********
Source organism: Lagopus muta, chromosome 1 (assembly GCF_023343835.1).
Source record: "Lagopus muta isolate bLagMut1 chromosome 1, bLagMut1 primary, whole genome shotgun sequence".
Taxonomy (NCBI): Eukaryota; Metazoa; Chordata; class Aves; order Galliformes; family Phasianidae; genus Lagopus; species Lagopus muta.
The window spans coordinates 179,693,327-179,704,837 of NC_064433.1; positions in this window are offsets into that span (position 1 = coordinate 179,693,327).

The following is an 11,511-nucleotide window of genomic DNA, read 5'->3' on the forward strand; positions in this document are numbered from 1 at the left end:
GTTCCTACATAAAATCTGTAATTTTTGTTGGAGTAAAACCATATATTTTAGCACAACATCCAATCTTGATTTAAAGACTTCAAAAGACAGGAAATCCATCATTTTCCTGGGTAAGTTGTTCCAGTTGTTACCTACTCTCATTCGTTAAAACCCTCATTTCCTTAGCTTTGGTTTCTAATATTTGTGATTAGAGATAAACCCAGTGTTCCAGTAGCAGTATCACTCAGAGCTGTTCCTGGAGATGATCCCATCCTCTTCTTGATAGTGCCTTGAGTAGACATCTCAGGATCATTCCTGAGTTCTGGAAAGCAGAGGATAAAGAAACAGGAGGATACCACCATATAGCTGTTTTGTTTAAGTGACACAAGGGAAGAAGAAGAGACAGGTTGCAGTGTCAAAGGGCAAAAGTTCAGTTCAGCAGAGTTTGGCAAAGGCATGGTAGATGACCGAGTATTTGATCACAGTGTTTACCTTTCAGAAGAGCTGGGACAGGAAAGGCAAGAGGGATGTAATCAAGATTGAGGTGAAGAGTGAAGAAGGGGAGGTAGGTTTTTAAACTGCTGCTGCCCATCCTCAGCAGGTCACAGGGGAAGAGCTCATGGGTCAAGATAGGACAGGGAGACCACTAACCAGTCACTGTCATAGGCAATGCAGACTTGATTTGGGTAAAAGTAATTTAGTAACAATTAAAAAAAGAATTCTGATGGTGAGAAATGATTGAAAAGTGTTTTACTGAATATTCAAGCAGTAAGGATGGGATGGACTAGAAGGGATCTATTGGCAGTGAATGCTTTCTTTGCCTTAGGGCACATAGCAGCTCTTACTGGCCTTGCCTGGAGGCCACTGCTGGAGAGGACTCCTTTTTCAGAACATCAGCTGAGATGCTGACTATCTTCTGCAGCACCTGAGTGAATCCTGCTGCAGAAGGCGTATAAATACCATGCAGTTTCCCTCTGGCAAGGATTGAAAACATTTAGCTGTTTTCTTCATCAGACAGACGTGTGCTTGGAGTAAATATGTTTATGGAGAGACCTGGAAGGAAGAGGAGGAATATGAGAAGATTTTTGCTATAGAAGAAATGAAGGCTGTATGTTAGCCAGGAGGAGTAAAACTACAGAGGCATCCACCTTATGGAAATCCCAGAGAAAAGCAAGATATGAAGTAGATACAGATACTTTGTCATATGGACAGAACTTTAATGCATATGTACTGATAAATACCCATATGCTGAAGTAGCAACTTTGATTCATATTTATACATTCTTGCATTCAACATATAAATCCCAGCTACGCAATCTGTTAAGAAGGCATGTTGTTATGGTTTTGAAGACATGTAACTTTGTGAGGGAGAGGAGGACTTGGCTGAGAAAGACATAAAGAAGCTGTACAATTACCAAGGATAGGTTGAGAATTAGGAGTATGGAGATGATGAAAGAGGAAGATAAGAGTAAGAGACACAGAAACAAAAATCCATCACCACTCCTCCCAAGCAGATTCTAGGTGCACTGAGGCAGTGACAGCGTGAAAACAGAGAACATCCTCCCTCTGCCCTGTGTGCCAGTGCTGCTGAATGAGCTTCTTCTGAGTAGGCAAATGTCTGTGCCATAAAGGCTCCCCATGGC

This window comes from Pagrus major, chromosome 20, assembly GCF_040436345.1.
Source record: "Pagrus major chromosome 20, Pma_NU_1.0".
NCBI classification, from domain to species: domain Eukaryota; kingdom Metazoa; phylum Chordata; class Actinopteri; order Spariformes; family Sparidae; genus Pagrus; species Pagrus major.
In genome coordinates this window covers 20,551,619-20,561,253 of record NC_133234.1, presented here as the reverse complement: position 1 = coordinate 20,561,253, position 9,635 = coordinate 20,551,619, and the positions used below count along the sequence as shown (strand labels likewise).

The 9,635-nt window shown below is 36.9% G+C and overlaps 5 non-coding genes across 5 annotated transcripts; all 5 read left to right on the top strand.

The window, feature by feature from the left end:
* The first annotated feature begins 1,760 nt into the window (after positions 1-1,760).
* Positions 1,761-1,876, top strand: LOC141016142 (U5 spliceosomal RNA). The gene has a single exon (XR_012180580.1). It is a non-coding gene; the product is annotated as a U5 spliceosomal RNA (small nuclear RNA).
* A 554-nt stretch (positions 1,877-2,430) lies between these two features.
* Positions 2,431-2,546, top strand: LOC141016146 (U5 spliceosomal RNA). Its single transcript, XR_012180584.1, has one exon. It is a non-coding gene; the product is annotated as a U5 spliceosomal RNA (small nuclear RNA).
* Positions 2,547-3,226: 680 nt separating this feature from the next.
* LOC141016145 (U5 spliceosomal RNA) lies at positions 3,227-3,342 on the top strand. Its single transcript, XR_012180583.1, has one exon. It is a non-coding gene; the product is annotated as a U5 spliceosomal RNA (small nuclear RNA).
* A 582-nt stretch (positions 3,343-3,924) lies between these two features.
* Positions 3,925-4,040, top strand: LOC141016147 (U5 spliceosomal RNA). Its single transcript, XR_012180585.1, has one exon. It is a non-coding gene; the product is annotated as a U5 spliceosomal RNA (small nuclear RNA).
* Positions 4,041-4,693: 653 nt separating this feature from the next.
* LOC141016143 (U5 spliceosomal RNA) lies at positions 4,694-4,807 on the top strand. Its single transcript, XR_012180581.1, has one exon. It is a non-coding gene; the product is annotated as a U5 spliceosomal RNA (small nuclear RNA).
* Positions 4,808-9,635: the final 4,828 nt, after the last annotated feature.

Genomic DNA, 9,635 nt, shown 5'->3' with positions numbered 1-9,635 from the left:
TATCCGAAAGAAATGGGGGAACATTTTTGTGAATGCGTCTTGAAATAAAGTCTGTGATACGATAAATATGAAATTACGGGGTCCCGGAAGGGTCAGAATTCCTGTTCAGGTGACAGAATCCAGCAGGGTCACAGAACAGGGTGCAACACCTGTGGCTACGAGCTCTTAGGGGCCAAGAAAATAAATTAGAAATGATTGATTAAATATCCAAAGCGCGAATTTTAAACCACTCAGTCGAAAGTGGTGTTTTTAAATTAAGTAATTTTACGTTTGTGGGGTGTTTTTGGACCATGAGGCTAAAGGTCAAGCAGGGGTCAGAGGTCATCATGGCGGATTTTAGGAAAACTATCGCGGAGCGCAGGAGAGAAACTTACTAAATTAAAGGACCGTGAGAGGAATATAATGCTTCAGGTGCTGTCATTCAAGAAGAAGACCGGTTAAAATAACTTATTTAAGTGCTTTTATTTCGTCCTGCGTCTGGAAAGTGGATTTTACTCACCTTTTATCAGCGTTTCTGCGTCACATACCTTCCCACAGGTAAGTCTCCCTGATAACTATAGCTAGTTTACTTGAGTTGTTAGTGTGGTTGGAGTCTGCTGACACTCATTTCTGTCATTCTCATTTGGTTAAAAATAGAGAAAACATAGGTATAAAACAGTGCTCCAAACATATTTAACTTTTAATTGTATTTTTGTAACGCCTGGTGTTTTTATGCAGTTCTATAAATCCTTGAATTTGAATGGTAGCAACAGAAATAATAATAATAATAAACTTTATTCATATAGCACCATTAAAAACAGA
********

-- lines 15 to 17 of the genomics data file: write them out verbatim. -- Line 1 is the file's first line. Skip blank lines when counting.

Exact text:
* A 554-nt stretch (positions 1,877-2,430) lies between these two features.
* Positions 2,431-2,546, top strand: LOC141016146 (U5 spliceosomal RNA). Its single transcript, XR_012180584.1, has one exon. It is a non-coding gene; the product is annotated as a U5 spliceosomal RNA (small nuclear RNA).
* Positions 2,547-3,226: 680 nt separating this feature from the next.